What do you want for Christmas?
Midnight Mass for Christmas: Friday 24th December, 2010
Canon Dr Andrew McGowan, Warden of Trinity College,
University of Melbourne
The Age referred to this sermon, given at St Peter's Melbourne at Midnight Mass on Christmas Eve, in a story on December 26. You may or may not recognize it from the report! I'll accept the "any publicity is good publicity" maxim...
Click here to access the article.
So — the shopping is either done, or you should be past caring. If you forgot the beans or the parsnips, tell the unhappy diners to get over it!
In any event, you have probably spent considerable hours, perhaps also money, and care, on the needs of others for this Christmas. According to the spoilers in the Age this morning regarding the Christmas messages of local Church leaders tomorrow, we will also rightly be encouraged to think beyond our own families and friends to consider the needs of the poor and refugees; those who cannot anticipate a laden table or presents to unwrap.
But I want to ask you to be selfish for a moment. What did you really want for Christmas? What were you hoping for? I mean really.
It's a question that may evoke more in the way of fond memory than specific hope. Such questions are more for children than for most of us. Even those who at this time place less hope in this particular child of Bethlehem find the faces and hopes of children evocative, representing something true, if difficult, deep within us all.
Children, after all, are those who can realistically want something for Christmas. Their hopes stand a reasonable chance of fulfilment, and thus stand for all of ours. Maturity brings the realization that while Christmas gifts may continue to be tokens of love and thanksgiving, they are not actually the fulfilment of our deepest wishes. It's partly because we develop dreams more expansive than those defined by Borders, Barbie dolls, or boutiques — and partly because we learn over time that most people do not fulfil their dreams, or they even lose them.
Christmas can thus be a sad time for many. We feel the loss of loved ones, or the absence of those from whom we are estranged, more keenly at a time when so much emphasis is placed on togetherness. And more generally, we also sense the passage of time and with it the narrowing of opportunities that remain and the cost of choices once made.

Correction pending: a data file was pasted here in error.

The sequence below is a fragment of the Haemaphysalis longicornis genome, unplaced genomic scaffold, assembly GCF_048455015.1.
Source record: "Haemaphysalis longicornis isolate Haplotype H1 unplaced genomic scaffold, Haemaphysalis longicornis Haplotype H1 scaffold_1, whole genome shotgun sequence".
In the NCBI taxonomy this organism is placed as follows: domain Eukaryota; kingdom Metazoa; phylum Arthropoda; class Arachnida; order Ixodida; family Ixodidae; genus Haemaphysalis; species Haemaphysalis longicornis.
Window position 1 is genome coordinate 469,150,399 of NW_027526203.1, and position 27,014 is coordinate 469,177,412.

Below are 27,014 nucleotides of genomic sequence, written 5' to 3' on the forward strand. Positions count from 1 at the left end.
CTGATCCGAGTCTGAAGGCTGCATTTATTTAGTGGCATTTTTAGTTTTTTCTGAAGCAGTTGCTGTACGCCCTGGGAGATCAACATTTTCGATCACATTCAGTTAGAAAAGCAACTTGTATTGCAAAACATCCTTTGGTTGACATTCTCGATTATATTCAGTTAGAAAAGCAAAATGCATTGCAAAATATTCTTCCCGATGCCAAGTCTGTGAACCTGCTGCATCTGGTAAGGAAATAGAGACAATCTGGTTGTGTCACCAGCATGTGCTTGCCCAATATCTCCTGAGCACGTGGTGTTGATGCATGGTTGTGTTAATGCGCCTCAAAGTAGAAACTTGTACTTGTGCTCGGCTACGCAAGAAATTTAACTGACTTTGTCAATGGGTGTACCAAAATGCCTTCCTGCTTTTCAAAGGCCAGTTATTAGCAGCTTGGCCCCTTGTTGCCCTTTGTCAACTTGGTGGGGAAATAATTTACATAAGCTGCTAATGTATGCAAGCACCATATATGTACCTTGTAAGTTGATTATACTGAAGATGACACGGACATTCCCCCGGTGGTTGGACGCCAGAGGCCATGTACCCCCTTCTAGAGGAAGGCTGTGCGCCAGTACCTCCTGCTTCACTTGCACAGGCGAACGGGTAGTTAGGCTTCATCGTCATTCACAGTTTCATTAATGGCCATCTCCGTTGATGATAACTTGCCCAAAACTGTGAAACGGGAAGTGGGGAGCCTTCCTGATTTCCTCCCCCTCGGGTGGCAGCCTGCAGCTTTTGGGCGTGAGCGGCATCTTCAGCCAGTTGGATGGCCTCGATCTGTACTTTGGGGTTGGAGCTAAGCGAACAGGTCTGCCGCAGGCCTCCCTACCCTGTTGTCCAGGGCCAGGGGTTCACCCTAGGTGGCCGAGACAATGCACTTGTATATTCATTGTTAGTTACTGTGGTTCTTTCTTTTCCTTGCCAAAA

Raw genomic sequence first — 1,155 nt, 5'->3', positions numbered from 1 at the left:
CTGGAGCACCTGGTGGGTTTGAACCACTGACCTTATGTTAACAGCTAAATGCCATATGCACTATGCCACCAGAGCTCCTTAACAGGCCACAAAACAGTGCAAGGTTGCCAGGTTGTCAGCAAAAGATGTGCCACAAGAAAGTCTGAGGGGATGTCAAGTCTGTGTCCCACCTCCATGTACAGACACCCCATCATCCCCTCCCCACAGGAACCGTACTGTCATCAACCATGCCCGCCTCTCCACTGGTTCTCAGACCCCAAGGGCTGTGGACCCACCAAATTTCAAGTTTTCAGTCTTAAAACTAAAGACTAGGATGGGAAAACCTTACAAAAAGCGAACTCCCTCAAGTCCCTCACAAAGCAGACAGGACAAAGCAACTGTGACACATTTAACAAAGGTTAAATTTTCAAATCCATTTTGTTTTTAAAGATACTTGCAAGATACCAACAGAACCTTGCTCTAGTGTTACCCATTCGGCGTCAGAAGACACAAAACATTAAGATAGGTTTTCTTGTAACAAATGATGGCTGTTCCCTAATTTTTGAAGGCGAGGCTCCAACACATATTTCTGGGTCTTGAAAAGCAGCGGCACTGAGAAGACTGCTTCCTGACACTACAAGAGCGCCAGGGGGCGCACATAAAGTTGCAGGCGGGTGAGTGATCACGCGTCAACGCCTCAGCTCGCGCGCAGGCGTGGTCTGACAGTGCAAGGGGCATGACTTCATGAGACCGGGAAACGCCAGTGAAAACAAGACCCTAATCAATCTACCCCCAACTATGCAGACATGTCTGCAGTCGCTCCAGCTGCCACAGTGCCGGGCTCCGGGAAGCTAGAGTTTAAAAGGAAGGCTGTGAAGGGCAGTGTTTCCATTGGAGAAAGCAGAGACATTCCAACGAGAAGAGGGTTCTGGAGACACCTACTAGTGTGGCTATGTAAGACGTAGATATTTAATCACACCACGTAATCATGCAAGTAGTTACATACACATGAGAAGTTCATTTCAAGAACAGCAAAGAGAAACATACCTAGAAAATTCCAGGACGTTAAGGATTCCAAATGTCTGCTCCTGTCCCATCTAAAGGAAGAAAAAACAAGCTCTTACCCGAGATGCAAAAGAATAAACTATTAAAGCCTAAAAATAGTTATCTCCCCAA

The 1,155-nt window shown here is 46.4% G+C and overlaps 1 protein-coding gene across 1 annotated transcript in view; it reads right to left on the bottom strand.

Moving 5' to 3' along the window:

Bringing this unchosen wisdom of our own lives to the manger, we may be very conscious of what has and has not been fulfilled of what we once wished for. What we really want is a hard question: whether because we don't know, or because we do.
This child of Bethlehem is an evocative figure amid such reverie; he does not, however, come as the bringer of the gift of nostalgia, let alone of regret. This child brings his own innocence and hope with a purpose: to recall our own. While we may today celebrate what we find, and recall, of past hope in his face and the faces of the young, consider for a moment the possibility of your own face in his gaze.
God's view of us is not the picture provided by our CVs or our bank accounts, or even of our families and relationships — all those things we acquired or achieved in our own efforts to fulfil those wishes of years past. Our efforts to win, to possess, are not what make us who we are, whether we seem to have succeeded or failed.
The shepherds, first witnesses to the incarnation, are signs of this truth. These men who come to the manger at Bethlehem ahead of us are not of any particular social standing or power, quite the opposite; they are humble, landless people without obvious accomplishment, chosen despite this, or even because of it.
A newborn cannot distinguish between a shepherd and a king. To recognise God in this newborn is to believe God might always see infinite potential in us, and new hopes. God meets all of us as though we, too, still had that same promise and potential we see in the child. This is the truth of Christmas and the truth of the Gospel.
The one who has entered into human life among the poor invites us now to live our lives free of the baggage we have been carting around, imagining that it was what we really wanted, and to live into the possibility that that freedom offers.
What did you really want? What we all really want for Christmas, I suspect, is to be known just as we are, and to be accepted as we are. This is the gift Mary and Joseph receive, that the shepherds receive; and that gift is offered to us. It is the gift that Jesus brings, that Jesus is. And, you see, what Jesus wanted for Christmas was you.
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St Peter's Eastern Hill, Melbourne Australia.